In the last three decades the world economy has seen a strong increase in international linkages. This was significantly greater that the growth of world economic productivity in the same period, as measured in the GDP of the nations of the world. This process of emergence of global systems of production and consumption is customarily referred to as globalization.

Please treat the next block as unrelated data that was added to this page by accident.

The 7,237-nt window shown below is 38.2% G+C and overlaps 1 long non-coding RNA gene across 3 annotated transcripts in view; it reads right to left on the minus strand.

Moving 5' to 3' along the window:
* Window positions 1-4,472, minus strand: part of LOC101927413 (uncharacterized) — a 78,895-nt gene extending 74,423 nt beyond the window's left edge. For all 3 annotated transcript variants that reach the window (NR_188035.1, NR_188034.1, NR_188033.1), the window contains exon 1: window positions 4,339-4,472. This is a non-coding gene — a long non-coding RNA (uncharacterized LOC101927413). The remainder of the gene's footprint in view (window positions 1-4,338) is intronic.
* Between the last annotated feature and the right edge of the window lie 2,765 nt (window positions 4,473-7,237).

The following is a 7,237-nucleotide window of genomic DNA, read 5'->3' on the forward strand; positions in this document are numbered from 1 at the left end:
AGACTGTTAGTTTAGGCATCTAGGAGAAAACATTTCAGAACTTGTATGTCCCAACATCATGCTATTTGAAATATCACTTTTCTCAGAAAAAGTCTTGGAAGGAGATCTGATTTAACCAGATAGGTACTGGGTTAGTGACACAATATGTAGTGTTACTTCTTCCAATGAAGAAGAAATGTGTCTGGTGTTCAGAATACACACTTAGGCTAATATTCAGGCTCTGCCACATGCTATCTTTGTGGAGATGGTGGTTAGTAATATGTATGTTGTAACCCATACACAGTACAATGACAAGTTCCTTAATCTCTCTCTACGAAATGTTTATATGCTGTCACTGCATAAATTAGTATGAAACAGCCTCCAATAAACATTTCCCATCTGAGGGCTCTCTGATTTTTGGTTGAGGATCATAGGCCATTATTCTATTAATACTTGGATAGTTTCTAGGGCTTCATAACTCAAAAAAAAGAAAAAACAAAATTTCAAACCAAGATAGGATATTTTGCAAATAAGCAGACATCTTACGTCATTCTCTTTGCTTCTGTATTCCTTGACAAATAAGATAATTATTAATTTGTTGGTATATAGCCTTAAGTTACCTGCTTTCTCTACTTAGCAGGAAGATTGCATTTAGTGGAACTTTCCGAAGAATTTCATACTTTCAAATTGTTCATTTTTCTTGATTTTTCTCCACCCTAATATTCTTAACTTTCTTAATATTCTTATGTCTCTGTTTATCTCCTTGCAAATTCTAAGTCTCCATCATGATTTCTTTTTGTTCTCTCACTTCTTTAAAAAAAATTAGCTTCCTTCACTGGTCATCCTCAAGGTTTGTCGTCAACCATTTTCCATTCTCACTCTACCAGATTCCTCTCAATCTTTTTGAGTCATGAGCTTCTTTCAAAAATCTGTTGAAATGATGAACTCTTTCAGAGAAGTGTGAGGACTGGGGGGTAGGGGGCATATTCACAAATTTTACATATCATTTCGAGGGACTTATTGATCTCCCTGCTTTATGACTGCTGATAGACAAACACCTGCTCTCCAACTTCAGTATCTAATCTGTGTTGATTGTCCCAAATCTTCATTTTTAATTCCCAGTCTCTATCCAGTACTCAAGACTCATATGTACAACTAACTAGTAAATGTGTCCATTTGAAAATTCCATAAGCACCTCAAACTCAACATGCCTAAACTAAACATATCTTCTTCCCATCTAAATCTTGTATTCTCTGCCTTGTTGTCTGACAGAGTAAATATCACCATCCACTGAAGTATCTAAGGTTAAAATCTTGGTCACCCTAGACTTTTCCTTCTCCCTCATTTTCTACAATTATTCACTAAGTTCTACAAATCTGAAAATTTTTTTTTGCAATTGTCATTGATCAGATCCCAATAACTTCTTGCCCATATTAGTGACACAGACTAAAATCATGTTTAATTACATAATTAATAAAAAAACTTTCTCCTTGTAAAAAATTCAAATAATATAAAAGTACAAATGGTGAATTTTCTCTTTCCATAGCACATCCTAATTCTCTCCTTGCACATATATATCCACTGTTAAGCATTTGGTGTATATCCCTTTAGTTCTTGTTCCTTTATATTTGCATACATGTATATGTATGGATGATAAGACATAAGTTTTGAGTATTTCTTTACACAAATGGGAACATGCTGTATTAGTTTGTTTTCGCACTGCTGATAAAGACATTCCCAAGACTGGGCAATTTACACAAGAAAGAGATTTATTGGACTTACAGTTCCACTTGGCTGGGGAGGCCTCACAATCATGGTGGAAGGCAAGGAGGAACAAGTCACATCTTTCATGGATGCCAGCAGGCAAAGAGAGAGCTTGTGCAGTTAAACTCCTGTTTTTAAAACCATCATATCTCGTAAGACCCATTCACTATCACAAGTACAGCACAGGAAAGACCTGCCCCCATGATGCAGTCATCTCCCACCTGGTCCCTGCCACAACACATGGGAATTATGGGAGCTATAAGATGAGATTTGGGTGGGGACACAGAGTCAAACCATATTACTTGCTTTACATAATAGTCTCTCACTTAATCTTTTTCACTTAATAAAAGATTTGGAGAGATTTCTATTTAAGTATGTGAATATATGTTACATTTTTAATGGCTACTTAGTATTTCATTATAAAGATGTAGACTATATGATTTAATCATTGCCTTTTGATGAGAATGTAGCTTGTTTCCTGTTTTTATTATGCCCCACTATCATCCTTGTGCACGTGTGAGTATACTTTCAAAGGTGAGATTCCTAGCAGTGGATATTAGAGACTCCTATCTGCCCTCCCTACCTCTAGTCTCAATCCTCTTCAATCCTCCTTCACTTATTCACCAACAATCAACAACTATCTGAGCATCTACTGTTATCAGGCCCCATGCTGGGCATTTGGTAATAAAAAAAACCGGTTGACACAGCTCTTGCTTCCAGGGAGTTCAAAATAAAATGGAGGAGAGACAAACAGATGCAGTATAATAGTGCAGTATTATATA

Development of World Exports and World Economic Productivity The decisive prerequisites for the expansion of international relationships were, on the one hand political decisions to reduce existing barriers to economic relations between countries, and on the other hand the development of the material infrastructure. The political measures were driven by the idea that international exchange would permit the optimal use of resources and factors of production, save costs, and contribute to the economic development of all the participating nations. Key political decisions setting the course in this direction included the accords of the General Agreement on Tariffs and Trade (GATT), which led to the establishment of the WTO (World Trade Organization); this world trade order promoted liberalization, for example by reducing customs duties and abolishing non-tariff trade barriers, and a level playing field for all participants at least in formal terms thus making the international exchange of goods significantly easier. The agreements of the International Monetary Fund (IMF) led to the emergence of a world currency regime in which foreign exchange restrictions were dispensed with and free convertibility of